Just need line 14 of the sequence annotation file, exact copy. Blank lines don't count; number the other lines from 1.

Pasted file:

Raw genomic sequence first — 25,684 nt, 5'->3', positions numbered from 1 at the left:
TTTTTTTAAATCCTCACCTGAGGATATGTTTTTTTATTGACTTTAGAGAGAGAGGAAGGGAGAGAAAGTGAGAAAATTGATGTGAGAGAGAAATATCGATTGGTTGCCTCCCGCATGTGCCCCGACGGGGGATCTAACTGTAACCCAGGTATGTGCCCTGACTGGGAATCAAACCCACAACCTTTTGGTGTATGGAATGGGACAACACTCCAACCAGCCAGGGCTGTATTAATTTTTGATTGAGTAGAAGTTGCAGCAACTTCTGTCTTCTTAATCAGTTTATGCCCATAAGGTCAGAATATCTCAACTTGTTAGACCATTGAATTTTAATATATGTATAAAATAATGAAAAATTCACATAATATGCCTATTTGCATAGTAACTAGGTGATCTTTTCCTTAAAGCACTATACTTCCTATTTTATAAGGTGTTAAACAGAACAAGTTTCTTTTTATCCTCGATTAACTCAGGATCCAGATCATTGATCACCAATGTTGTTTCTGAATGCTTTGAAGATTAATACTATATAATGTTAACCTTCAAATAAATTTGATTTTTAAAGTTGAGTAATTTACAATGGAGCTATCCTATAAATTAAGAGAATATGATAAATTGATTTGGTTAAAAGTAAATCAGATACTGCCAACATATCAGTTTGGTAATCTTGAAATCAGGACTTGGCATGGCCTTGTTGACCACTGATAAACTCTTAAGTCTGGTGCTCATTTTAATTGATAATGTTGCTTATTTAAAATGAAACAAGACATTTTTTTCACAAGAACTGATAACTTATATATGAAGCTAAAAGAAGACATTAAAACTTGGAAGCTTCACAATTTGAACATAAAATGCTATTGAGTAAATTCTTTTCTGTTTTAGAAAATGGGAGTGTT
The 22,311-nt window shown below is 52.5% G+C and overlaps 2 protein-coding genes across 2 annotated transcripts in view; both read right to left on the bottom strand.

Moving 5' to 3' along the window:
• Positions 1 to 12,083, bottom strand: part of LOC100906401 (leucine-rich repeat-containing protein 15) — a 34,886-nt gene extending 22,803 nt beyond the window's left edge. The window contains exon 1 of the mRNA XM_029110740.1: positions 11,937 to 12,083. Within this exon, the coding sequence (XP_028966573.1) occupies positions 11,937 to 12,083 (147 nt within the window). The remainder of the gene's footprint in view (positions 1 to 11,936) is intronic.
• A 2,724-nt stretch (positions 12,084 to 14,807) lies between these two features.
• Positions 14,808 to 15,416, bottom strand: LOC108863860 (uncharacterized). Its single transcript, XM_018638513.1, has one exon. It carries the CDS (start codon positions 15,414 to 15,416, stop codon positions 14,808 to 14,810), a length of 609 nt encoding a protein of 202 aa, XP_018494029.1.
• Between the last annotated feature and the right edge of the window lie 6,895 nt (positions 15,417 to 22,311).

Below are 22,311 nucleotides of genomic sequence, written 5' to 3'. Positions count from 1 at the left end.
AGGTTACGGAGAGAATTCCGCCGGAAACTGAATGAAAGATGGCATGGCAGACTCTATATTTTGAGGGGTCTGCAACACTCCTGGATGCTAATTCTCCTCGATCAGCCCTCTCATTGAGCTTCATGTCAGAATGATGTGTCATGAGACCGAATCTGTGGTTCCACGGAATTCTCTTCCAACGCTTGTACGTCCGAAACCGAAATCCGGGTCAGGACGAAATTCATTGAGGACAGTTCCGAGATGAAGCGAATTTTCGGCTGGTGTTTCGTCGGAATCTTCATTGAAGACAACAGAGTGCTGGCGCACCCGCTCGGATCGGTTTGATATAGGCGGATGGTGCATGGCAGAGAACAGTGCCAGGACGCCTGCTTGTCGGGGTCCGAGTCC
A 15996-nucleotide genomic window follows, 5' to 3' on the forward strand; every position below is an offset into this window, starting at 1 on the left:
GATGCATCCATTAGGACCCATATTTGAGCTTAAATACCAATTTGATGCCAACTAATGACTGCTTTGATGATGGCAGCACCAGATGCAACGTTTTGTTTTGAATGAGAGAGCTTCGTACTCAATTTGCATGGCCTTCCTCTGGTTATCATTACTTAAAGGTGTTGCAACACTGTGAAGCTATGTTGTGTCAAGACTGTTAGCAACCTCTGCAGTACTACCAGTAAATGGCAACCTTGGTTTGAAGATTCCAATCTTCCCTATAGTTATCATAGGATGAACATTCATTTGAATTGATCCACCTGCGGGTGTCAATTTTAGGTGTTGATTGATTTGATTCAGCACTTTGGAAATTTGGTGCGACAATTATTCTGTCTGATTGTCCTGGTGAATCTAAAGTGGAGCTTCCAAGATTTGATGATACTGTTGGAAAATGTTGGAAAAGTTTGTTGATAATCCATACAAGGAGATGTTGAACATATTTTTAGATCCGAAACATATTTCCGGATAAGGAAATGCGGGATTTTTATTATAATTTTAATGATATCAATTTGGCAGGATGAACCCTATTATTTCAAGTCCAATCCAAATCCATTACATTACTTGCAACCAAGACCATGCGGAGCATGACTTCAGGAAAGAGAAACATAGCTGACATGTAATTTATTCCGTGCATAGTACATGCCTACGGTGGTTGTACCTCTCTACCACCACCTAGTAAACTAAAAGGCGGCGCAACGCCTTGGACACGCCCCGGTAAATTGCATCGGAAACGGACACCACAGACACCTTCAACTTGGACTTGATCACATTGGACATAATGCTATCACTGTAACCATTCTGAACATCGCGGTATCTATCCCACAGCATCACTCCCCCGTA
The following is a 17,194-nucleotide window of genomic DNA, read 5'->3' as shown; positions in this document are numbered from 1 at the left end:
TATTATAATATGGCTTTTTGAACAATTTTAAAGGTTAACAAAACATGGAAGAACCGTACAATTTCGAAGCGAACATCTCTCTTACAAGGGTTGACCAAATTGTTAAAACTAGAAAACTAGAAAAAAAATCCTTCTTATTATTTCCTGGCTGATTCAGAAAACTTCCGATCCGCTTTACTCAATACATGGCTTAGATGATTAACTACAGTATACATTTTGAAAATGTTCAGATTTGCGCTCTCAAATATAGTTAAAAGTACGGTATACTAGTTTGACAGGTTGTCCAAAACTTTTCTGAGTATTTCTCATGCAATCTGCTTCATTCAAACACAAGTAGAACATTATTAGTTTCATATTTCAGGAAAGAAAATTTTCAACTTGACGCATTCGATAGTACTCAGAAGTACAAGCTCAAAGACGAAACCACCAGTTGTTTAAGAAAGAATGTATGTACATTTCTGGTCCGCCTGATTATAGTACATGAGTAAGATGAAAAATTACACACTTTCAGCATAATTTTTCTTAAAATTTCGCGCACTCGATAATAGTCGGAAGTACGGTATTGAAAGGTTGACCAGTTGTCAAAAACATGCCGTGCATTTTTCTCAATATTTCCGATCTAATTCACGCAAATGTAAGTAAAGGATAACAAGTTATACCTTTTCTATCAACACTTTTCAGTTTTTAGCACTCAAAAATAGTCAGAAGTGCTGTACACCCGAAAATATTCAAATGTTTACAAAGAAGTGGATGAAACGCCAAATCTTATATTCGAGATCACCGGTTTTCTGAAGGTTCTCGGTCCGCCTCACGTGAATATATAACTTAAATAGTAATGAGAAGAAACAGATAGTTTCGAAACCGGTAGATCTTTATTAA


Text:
TATTATAATATGGCTTTTTGAACAATTTTAAAGGTTAACAAAACATGGAAGAACCGTACAATTTCGAAGCGAACATCTCTCTTACAAGGGTTGACCAAATTGTTAAAACTAGAAAACTAGAAAAAAAATCCTTCTTATTATTTCCTGGCTGATTCAGAAAACTTCCGATCCGCTTTACTCAATACATGGCTTAGATGATTAACTACAGTATACATTTTGAAAATGTTCAGATTTGCGCTCTCAAATATAGTTAAAAGTACGGTATACTAGTTTGACAGGTTGTCCAAAACTTTTCTGAGTATTTCTCATGCAATCTGCTTCATTCAAACACAAGTAGAACATTATTAGTTTCATATTTCAGGAAAGAAAATTTTCAACTTGACGCATTCGATAGTACTCAGAAGTACAAGCTCAAAGACGAAACCACCAGTTGTTTAAGAAAGAATGTATGTACATTTCTGGTCCGCCTGATTATAGTACATGAGTAAGATGAAAAATTACACACTTTCAGCATAATTTTTCTTAAAATTTCGCGCACTCGATAATAGTCGGAAGTACGGTATTGAAAGGTTGACCAGTTGTCAAAAACATGCCGTGCATTTTTCTCAATATTTCCGATCTAATTCACGCAAATGTAAGTAAAGGATAACAAGTTATACCTTTTCTATCAACACTTTTCAGTTTTTAGCACTCAAAAATAGTCAGAAGTGCTGTACACCCGAAAATATTCAAATGTTTACAAAGAAGTGGATGAAACGCCAAATCTTATATTCGAGATCACCGGTTTTCTGAAGGTTCTCGGTCCGCCTCACGTGAATATATAACTTAAATAGTAATGAGAAGAAACAGATAGTTTCGAAACCGGTAGATCTTTATTAA